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Author (up) Pijanka, Jacek; Sockalingum, Ganesh D; Kohler, Achim; Yang, Ying; Draux, Florence; Parkes, Gary; Lam, Ka-Po; Collins, Dave; Dumas, Paul; Sandt, Christophe; van Pittius, Daniel G; Douce, Gill; Manfait, Michel; Untereiner, Valérie; Sulé-Suso, Josep    openurl
  Title Synchrotron-based FTIR spectra of stained single cells. Towards a clinical application in pathology Type Journal Article
  Year 2010 Publication Lab Invest Abbrev Journal  
  Volume 90 Issue 5 Pages 797-807  
  Corporate Author Thesis  
  Address Institute for Science and Technology in Medicine, Guy Hilton Research Centre, Keele University, Stoke on Trent, UK.  
  Keywords Amides; Cell Line; Cell Line, Tumor; Eosine Yellowish-(YS); Hematoxylin; Humans; Lipids; Lung; Lung Neoplasms; Pathology, Clinical; Reproducibility of Results; Spectroscopy, Fourier Transform Infrared; Staining and Labeling; Synchrotrons  
  Abstract Over the last few years, FTIR spectroscopy has become a potential analytical method in tissue and cell studies for cancer diagnosis. This has opened a way towards clinical applications such as a tool that would scan samples to assess the presence or absence of malignant cells in biopsies, or as an aid to help pathologists to better characterise those cells that are suspicious but not diagnostic for cancer. The latter application has the problem that in order to assess these cells pathologists would have already dealt with stained samples. Therefore, it is important to understand how staining would affect the spectra of cells. To this purpose, we have conducted this study in order to clarify, first, how haematoxylin and eosin (H&E) and Papanicolau (Pap) stainings affect the spectra of single cells and, second, whether FTIR spectroscopy could differentiate between stained lung cancer cells and their normal counterparts. Furthermore, different cell preparations (cytospin, and smear) used in cytological diagnosis were assessed. Experiments performed using a bright infrared (IR) source (synchrotron) showed that both H&E and Pap staining induced marked changes in the lipid and amide-II band regions. Despite this, FTIR spectroscopy of already stained cells is capable of differentiating between lung cancer cells and their normal counterparts. The clinical applications of this methodology are discussed.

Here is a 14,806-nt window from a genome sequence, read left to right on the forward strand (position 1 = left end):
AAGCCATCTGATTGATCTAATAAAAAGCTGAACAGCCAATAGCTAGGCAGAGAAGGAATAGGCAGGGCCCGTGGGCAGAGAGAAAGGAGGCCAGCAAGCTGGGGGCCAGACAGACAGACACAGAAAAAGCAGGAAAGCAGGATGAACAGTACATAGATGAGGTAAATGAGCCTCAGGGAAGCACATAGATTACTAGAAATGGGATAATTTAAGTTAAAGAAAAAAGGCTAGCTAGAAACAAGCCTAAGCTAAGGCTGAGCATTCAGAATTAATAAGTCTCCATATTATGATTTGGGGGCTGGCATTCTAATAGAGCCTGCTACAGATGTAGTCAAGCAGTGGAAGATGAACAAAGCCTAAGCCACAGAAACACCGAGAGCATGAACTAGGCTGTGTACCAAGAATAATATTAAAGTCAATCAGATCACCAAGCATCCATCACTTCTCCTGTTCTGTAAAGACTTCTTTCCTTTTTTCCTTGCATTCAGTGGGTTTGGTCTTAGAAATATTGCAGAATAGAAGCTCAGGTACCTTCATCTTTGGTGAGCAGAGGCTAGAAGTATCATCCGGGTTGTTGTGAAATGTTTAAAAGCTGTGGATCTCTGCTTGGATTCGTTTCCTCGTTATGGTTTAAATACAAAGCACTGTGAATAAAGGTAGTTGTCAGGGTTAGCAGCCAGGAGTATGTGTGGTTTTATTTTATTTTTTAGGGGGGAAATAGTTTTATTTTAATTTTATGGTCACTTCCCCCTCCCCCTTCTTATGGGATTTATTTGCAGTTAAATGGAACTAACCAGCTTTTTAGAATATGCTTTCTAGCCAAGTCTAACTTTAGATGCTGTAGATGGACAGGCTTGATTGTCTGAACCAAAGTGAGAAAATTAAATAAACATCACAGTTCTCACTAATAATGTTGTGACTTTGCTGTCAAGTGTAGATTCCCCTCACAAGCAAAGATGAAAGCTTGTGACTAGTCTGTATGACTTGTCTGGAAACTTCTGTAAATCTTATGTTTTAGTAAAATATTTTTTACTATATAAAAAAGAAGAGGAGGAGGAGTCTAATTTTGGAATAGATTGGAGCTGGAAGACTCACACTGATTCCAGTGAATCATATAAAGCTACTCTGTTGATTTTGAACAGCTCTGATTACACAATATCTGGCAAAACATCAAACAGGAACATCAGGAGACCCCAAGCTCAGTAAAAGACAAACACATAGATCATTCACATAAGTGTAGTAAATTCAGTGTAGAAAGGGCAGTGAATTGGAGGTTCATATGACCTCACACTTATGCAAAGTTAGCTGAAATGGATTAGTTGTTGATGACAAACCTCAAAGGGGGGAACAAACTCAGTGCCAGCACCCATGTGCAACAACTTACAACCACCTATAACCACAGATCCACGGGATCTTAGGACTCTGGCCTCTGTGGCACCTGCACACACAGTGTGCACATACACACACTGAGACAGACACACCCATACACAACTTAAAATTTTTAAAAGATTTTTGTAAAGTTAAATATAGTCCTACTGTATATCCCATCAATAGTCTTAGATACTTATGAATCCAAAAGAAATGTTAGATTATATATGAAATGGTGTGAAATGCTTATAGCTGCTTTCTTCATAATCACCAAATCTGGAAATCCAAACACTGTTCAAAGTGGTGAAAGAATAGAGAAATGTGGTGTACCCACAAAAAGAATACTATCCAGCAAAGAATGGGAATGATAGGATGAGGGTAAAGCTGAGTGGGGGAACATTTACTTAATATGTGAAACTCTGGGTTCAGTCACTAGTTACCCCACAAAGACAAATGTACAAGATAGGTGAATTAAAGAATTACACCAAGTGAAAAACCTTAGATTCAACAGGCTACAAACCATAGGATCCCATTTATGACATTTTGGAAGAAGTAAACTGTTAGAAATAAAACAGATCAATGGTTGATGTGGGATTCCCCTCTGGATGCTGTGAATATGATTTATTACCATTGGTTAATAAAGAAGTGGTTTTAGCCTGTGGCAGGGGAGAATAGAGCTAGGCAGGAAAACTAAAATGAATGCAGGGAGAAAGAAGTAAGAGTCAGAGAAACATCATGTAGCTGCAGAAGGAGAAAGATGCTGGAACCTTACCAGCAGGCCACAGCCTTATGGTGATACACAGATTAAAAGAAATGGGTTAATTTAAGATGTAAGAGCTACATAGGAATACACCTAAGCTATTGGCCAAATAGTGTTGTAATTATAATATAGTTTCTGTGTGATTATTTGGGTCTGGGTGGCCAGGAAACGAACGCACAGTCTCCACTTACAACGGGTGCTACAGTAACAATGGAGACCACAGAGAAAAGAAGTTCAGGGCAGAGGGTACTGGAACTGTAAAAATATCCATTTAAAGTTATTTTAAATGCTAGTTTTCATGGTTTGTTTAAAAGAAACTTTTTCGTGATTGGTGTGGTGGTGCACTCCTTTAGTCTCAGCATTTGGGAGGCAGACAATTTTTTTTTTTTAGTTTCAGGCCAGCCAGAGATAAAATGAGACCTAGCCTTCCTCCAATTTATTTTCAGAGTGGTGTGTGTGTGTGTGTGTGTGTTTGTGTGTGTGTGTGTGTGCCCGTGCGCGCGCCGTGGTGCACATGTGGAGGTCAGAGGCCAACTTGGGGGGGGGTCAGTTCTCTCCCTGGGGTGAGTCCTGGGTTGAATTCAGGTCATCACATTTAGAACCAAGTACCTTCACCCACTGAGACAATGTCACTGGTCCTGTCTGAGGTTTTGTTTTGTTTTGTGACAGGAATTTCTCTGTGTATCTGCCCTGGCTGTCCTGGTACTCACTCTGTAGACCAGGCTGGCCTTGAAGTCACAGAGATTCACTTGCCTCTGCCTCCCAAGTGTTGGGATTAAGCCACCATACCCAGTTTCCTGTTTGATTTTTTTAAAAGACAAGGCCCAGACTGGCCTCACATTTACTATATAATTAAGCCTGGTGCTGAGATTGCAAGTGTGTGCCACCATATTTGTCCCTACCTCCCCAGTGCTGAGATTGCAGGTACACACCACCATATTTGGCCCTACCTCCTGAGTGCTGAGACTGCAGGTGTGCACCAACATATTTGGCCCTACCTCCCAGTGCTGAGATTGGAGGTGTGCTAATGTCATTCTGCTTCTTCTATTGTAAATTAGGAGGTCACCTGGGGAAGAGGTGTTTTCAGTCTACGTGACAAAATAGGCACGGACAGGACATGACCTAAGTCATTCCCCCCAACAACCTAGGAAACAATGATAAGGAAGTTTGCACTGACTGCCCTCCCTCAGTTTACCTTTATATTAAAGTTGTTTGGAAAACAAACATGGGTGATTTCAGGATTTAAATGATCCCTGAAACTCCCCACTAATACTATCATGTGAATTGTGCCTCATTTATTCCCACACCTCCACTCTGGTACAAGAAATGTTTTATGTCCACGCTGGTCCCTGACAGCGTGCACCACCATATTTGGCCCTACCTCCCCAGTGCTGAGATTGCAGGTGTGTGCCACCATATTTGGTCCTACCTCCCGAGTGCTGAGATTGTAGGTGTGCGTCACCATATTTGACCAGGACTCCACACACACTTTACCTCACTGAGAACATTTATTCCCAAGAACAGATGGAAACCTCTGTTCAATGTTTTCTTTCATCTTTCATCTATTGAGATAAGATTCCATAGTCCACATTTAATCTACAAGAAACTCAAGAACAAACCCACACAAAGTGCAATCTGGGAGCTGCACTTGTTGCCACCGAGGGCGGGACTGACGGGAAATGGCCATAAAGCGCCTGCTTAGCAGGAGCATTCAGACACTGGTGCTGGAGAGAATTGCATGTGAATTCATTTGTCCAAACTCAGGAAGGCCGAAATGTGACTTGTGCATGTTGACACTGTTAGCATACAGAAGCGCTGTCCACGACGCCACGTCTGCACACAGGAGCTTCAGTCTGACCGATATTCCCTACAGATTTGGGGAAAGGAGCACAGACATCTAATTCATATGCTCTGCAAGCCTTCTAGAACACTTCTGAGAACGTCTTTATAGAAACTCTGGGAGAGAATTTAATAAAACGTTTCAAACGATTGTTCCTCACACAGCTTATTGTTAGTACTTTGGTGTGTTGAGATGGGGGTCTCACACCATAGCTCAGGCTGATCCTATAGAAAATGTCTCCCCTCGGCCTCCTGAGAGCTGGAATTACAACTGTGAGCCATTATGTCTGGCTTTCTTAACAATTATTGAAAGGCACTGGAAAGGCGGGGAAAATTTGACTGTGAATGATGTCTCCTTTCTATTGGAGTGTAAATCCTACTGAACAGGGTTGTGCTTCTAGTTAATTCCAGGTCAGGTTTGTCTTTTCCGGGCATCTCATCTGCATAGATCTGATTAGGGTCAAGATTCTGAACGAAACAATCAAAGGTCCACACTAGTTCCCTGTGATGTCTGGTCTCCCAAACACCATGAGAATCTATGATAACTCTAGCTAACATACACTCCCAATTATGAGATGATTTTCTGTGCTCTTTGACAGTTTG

Publisher Place Editor  
  Language eng Summary Language Orig Title  
  Series Editor Series Title Abbrev Series Title  
  Series Volume Series Issue Edition  
  Issn 1530-0307 Isbn Medium  
  Area Expedition Conference  
  Notes PUBMED: 20125083; Research Support, Non-U.S. Gov't Approved no  
  Location Barbara Eriksen (  
  Call Number Cigene @ barbara.eriksen @ Serial 1632  
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